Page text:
Your Journal is a Judgement-Free Zone
Most writers are familiar with Anne Lamott’s famous strategy of writing a Sh**ty First Draft. (Please excuse Anne’s language, it’s the only language that will do here.) From Lamott’s book Bird by Bird: Some Instructions on Writing and Life:
Perfectionism is the voice of the oppressor, the enemy of the people. It will keep you cramped and insane your whole life, and it is the main obstacle between you and a sh**ty first draft.
The struggle is real. Most writers waste valuable writing time being introspective rather than productive. What if people get mad? What if I don’t sound smart? WHAT IF I’M NOT ACTUALLY A GOOD WRITER?!
I am a professional writer and I still face down these fears every day. But my livelihood depends on me getting thoughts out of my head and onto the paper. Starting a judgment-free daily journaling practice is one way I’ve cured myself of this handwringing, increased my productivity and sparked more creativity in my life.
- My journal doesn’t judge. I catalog my thoughts, feelings, emotions in my journal where no one else gets to see them. My journal is also great for capturing ideas—the good, the bad and the underdeveloped kernals taking up space in my brain and blocking me from acting. Once I set my ideas down in ink, I have permission to pursue them, forget them or come back to them when the time is right.
- My journal doesn’t have a backspace button. On my laptop, I often self-edit each sentence to “perfection” as I go. Meanwhile, my train of thought slowly pulls away from the station and my momentum goes with it. Self-editing is a great practice in the second and third draft stages, but it can kill a writer’s flow. Journaling forces me to write my stream of consciousness and get all my ideas out—no matter how disorganized.
- My journal captures patterns. Journaling every day provides space to record my reactions to the world around me. That’s valuable information for understanding what is standing between me and my writing goals. In looking back on the past few months, I found that a certain client consistently caused me undue stress. I also noticed several entries referencing a great idea that I let flounder. My journal provides a deep look inside my soul and frequently guides better decision-making in my writing life.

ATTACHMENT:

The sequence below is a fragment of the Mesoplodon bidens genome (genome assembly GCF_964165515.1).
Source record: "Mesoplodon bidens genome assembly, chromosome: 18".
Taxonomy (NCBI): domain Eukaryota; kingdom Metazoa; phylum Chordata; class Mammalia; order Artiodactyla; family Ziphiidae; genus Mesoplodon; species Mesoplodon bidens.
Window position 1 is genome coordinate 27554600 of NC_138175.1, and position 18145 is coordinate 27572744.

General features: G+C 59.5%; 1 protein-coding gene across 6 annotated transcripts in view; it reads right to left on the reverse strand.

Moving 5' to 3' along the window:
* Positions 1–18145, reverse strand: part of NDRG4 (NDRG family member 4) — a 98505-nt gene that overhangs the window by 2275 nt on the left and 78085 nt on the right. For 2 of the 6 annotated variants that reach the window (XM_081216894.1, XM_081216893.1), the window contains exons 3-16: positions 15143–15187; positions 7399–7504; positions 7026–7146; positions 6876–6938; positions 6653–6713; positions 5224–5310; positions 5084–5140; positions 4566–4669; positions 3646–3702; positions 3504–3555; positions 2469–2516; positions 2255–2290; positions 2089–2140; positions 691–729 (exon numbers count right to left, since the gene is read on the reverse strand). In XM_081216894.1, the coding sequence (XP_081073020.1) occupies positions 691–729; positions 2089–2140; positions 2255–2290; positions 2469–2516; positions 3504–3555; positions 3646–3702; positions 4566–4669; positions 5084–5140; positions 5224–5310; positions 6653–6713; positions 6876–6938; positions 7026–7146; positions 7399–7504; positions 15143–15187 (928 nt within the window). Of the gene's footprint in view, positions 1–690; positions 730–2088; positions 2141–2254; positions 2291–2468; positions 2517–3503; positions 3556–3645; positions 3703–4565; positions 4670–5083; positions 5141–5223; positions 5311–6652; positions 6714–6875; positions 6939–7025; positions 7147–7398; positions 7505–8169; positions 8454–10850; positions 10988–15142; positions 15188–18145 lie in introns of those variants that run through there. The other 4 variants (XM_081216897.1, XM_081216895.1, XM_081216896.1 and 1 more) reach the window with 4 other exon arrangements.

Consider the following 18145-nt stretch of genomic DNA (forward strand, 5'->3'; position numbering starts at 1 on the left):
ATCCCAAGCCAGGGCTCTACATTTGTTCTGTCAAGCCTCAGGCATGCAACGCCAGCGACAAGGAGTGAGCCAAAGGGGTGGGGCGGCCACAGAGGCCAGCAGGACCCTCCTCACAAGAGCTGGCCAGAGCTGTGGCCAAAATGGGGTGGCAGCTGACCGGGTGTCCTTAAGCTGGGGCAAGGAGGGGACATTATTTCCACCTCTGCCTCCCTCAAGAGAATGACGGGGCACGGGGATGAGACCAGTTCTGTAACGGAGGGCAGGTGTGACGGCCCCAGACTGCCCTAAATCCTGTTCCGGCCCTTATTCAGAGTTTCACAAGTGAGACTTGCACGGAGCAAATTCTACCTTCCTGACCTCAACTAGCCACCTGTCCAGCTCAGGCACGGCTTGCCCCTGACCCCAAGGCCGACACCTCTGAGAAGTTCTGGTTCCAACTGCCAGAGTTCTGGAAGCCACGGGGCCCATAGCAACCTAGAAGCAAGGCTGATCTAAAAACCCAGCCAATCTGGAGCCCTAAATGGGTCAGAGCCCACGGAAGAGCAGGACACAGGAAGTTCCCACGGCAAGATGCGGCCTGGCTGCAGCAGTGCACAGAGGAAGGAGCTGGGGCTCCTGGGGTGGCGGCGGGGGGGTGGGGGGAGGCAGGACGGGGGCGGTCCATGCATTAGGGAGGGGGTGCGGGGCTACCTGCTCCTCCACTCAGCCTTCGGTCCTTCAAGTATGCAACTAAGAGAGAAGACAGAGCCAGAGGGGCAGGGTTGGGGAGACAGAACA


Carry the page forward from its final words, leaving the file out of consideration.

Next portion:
- My journal is flexible. As a grantwriter, I’m almost always on deadline. Some days I just don’t have time to journal the way I want to. On those days, I wake up, meditate, and immediately journal a list of all the things I’m worried about. Client deadlines, unpurchased birthday presents, unsubmitted school field trip forms, meetings I need to prepare for—these all go in my journal before I sit down at my desk. It’s amazing how this easy practice frees me to sit down and write instead of trying to do #allthethings at once.
- My journal gives back. Self-care is extremely important for stressed-out writers. This year, I started a strategy to counteract negative self-talk. Every time I think I’m failing at something, I open the back page of my journal and write down one piece of evidence that the opposite is true. And I mean cold, hard facts—I’m not trying to trick myself into feeling better. For example, if I’m questioning myself after receiving negative client feedback, I might write, “You have surpassed your revenue goals this year. Clients value you.” After several months of this practice, I have a log of all the positive things I’ve accomplished in my writing life and no record of any negativity.
Ready To Journal? Get a Journal!
Once you see writing improvements from your journaling habit, you’ll want to tell all your writerly friends. I’ll share with you the three journals I’m using now: for my business planning, I use Powersheets, for my daily brain dump, I use the Boss Mom Planner, and for my daily creative journaling, I just purchased the 100 Joyful Days journal.
If you’re a parent, don’t forget to share what you’ve learned with your kids, too. Journaling is just as wonderful for improving children’s writing habits as it is for ours. If you’re looking for a creative stocking stuffer for your little writers this year, hop on over to luandbeanread.com to check out our My Reading Adventures journal for the little ones in your life. There is no better gift than the space to think creatively!
Tracy Babler is a freelance writer from Minneapolis, MN. She blogs about children’s books, children’s literacy and writing for children at luandbeanread.com. She is the creator of My Reading Adventures Journal.